Dielectric Materials and Films

Navy ships have finite space below deck. As power needs grow from being dominated by the propulsion system to including advanced radars and communication systems, there is increased need to distribute, condition and store power. Capacitors comprise a substantial portion of the volume in power conditioning systems. Increased energy storage density in wound film capacitors will help accommodate the ever increasing power demands on Navy ships.

The state-of-the-art dielectric in large wound film capacitors is biaxially oriented polypropylene. It can be processed into very thin films and the oriented semicrystalline morphology provides a high dielectric breakdown strength. The non-polar chemistry yields low dielectric losses but also a low permittivity and thus low energy storage density. Prior work in this program led to a number of approaches to dramatically increase the dielectric permittivity with fairly modest increases in dielectric loss. However, the combination of increased energy storage density and increased losses can exacerbate heat removal issues leading the program to revisit the balance between dielectric permittivity and losses and thermal stability.

Research Concentration Areas

  • Current dielectric films have a limited use temperature which can threaten reliability and safety factors
  • Polymer-based wound film dielectric capacitors are a scalable and cost effective energy storage approach, designable with graceful failure modes
  • Research is needed to better understand and mitigate the decreases in the performance of polymer dielectric films under high electrical loading at higher temperatures

Research Challenges and Opportunities

  • Basic studies of dielectric aging and breakdown
  • Processable dielectric films that maintain performance to 150 degrees Celsius or higher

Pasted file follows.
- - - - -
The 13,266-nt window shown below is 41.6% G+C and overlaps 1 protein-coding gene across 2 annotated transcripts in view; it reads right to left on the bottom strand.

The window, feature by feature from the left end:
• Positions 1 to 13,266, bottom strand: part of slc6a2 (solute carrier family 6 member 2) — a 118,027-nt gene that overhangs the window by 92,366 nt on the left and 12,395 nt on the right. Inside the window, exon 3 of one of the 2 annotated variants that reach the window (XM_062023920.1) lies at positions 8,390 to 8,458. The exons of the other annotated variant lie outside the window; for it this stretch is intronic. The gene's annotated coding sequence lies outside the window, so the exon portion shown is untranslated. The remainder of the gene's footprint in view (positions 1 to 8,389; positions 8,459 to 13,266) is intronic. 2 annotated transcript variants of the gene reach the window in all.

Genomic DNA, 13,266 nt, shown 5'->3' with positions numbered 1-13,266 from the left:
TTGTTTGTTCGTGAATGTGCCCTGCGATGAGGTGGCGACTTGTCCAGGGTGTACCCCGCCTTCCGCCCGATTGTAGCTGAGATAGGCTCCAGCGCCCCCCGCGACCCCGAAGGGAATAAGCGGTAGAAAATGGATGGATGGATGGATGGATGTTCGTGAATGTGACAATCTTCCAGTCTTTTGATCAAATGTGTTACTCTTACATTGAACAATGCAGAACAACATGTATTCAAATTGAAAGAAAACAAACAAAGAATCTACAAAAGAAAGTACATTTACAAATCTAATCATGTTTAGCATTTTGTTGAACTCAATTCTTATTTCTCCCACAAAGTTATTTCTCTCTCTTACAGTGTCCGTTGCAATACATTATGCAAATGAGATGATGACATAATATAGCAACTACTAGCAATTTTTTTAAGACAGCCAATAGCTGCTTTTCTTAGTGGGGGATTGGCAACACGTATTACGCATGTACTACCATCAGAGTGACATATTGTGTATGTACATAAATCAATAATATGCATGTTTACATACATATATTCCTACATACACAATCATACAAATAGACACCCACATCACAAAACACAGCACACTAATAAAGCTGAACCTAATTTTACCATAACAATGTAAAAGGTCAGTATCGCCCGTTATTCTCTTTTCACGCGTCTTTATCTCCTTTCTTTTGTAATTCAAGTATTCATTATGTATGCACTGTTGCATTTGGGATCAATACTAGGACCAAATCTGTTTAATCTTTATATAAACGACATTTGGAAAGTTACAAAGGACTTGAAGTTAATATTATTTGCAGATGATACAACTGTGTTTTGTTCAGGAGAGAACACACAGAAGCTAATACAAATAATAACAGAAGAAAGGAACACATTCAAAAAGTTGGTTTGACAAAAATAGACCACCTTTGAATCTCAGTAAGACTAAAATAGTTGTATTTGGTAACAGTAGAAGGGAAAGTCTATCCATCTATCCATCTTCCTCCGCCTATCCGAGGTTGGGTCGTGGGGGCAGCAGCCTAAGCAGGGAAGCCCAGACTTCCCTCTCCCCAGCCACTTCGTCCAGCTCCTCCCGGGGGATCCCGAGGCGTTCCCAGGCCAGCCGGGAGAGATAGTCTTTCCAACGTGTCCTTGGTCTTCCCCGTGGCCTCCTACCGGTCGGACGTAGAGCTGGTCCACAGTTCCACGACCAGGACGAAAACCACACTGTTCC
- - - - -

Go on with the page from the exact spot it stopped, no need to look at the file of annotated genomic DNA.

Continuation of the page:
• Studies to develop accelerated testing on research films to yield predictions of long term wound capacitor behavior (dielectric again and breakdown)
  • Study of charge transport in high band gap polymers and approaches to reduce it at high temperatures
  • Understanding and mitigating charge injection under high voltage

Updated: November 2020

Program Contact Information

Name: Dr. Paul Armistead

Title: Program Officer

Department: Code 332

Email for Questions: paul.armistead@navy.mil

Name: Dr. Michele Anderson

Title: Program Officer

Department: Code 332

Email for Questions: michele.anderson1@navy.mil


How to Submit

For detailed application and submission information for this research topic, please see our Funding Opportunities page and refer to broad agency announcement (BAA) No. N00014-21-S-B001.

  • Contracts: All white papers and full proposals for contracts must be submitted through FedConnect; instructions are included in the BAA.
  • Grants: All white papers for grants must be submitted through FedConnect, and full proposals for grants must be submitted through grants.gov; instructions are included in the BAA.

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